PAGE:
With just a few weeks left before we start school, I reflected (a bit self-pityingly, ugh) that we didn't really do anything family vacation-y. No beach trips or amusement parks or camping (laughing at the camping, because that is not us!). Oh, boo, first-world woes. I hate them. And I hated feeling sorry for us, however momentary, that there was no vacation for four--when we've had beautiful and memorable weekends poolside to spend together.
I looked at the calendar, and yesterday I took the kids out for a super surprise. These kinds of things make me a bit nervous, because my plans and their imaginations don't always line up. Disappointment can really kill a day trip.
Luckily, the kids weren't disappointed. I packed a big picnic lunch and lots of cold water. I grabbed my camera and the red-and-white-checkered table cloth. And we went off to my (really) old neighborhood--where I lived my childhood. We spent hours at the big park (which was on its third makeover at least!),
and took a train ride through the woods (which hadn't changed at all!),
and then went to the live butterfly exhibit. And this year--it was the absolute best time for all of us. One little girl there was crying and clinging to her mama, which reminded me of Lanie a few years ago. I looked at Lanie, and we remembered. But this year, Lanie was hopeful one would land upon her--and one did, to our delight.
|the kids' garden on the way to the butterfly exhibit|
|butterfly on Lanie|
Then we drove to my old neighborhood. I packed the kids' scooters so we could walk around the block. I wish I had walked slower.
|my first home|
"There's my house!" "That's where my school bus stop was!" "My neighbor Alouise lived here. I used to climb her fence to my back yard." "This is where I trick-or-treated." "That's the house I stopped and had to call my parents to pick me up because I couldn't make the walk home." "That's where the mailman lived." "I used to help Mrs. N do her gardening."
|Lanie and Erin on sidewalks|
I rang (my old) doorbell and waited. A woman answered, and I explained I used to live there a long time ago. She shrugged her shoulders apologetically and mumbled no hablo ingles. So I pulled out my 20+-year-old broken Spanish and butchered (more than) a few verbs and explained who I was and asked if I could take a picture of my kids in her yard. She said yes.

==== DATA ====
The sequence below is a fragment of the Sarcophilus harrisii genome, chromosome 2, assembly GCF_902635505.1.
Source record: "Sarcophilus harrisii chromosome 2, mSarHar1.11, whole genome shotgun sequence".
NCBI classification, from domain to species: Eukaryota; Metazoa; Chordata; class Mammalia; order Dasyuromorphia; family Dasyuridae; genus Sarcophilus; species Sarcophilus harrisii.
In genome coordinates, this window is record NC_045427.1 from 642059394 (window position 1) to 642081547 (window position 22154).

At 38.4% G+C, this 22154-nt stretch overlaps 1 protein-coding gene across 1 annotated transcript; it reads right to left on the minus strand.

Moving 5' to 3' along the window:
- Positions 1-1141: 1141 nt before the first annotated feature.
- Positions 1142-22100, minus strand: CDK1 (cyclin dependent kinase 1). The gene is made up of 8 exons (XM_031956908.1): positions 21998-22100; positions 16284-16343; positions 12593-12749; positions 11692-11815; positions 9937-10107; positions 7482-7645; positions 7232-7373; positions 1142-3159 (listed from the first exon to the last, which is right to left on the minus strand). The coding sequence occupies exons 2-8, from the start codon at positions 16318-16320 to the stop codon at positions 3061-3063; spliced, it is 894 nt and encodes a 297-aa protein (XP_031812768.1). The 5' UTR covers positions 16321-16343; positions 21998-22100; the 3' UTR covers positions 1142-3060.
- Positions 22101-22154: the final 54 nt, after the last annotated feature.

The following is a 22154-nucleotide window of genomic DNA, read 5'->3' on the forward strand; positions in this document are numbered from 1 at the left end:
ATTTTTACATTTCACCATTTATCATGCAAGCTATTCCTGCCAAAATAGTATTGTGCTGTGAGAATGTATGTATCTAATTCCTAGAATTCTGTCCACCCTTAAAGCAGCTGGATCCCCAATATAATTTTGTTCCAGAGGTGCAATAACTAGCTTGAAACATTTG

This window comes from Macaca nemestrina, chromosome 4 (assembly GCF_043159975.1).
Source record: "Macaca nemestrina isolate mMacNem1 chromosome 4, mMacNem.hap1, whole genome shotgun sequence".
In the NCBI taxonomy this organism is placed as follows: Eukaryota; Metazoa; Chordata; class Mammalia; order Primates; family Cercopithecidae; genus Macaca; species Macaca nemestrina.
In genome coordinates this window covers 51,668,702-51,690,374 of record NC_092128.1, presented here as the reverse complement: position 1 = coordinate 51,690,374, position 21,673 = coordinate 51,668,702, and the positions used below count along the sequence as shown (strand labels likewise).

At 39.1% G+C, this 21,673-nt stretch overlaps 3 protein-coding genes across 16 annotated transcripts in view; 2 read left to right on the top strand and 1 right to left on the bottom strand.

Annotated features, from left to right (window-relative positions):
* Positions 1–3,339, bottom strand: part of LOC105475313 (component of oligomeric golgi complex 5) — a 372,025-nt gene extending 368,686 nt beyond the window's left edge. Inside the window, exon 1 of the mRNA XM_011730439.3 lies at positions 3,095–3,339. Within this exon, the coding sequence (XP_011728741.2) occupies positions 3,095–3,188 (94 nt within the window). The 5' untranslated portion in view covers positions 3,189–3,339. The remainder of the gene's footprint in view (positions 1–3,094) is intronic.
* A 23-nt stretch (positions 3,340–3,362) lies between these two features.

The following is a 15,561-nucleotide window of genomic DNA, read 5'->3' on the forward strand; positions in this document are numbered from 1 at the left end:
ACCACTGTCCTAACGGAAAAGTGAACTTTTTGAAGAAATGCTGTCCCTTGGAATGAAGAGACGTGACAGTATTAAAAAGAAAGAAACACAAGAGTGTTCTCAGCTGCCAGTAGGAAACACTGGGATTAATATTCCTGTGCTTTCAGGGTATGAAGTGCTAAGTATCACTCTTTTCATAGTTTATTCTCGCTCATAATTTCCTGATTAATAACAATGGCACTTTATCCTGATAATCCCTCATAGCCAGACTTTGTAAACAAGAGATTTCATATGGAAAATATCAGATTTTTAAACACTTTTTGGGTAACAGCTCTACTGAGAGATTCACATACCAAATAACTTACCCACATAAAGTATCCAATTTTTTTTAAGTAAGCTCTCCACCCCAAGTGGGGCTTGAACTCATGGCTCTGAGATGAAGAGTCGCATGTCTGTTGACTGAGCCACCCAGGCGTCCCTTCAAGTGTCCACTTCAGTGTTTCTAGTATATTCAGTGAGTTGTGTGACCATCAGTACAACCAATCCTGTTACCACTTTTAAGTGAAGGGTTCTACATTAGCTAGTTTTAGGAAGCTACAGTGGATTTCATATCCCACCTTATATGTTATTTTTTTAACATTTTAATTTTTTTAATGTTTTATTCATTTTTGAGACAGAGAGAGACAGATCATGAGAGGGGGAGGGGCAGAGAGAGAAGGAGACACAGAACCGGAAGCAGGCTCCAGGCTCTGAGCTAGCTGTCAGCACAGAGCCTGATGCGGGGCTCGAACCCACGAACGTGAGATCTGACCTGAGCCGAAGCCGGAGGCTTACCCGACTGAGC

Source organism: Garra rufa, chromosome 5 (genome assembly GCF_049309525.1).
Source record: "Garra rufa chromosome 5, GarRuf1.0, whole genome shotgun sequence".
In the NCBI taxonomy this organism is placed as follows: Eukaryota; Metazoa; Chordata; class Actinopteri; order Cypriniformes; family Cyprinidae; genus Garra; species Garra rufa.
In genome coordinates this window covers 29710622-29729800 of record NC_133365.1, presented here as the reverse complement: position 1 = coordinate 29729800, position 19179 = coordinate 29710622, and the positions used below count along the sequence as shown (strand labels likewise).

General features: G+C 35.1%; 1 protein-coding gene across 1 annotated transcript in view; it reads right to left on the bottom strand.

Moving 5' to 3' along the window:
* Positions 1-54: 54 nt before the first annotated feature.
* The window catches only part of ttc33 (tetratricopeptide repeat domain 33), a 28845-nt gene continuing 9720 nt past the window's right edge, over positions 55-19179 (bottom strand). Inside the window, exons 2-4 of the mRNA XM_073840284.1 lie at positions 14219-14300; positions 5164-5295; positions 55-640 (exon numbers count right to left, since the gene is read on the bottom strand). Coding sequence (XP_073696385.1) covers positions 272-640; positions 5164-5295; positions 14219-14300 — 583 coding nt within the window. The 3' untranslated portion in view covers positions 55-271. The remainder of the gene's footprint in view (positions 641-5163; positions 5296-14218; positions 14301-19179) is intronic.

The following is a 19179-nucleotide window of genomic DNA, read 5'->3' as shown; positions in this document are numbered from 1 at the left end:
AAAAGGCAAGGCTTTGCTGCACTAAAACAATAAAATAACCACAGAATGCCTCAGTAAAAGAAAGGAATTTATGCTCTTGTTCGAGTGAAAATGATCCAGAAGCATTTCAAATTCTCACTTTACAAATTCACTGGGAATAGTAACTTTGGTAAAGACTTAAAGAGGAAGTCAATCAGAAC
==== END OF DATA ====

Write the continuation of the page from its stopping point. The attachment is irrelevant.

I lined them up to my photo memory of me and Mom on a first day of school over 30 years ago.
|my mom and me 1975-ish|
|Lanie and Erin 2012|
The front door opened and a man came out. I recognized him immediately. I turned to greet him and started to say, "Thank you for letting me do this. It means so much to me." And then I was crying (crier that I am) and hugging him. He bought that house 30 years ago this year and has called it home ever since. His (now grown) daughter lives across the street, raising her family.
I told my girls about how I'd play in the front yard. I knelt down and touched the soft grass. Looked at the massive trees still growing, and smaller ones that had replaced the former hulks. I have such a fond connection to that neighborhood. I've dreamed a million times of living there, and even yesterday, I wondered if there was ever a way to go back. (Shane said no.)
My family moved out of that house when I was thirteen, and it wasn't until my 30s that I ever felt I could call a place home (our last house).
When my friend Pete came out to visit us this summer, he mentioned (our current house) reminded him of his childhood. I learned we grew up in the same area, and I agreed and realized that that was probably one of many things that drew me to this house we're in--and why I feel such a strong and deep sense of home in it.
I'm so glad that that family is still there. So glad for a beautiful summery day to spend with my girls. Glad for that walk around the block. Glad for my (sometimes inappropriate) tears. Glad for the reminder to number days--so that silly pity of first-world woes doesn't rob me of the abundance in a rich and beautiful now.
I would never have traded yesterday for anything.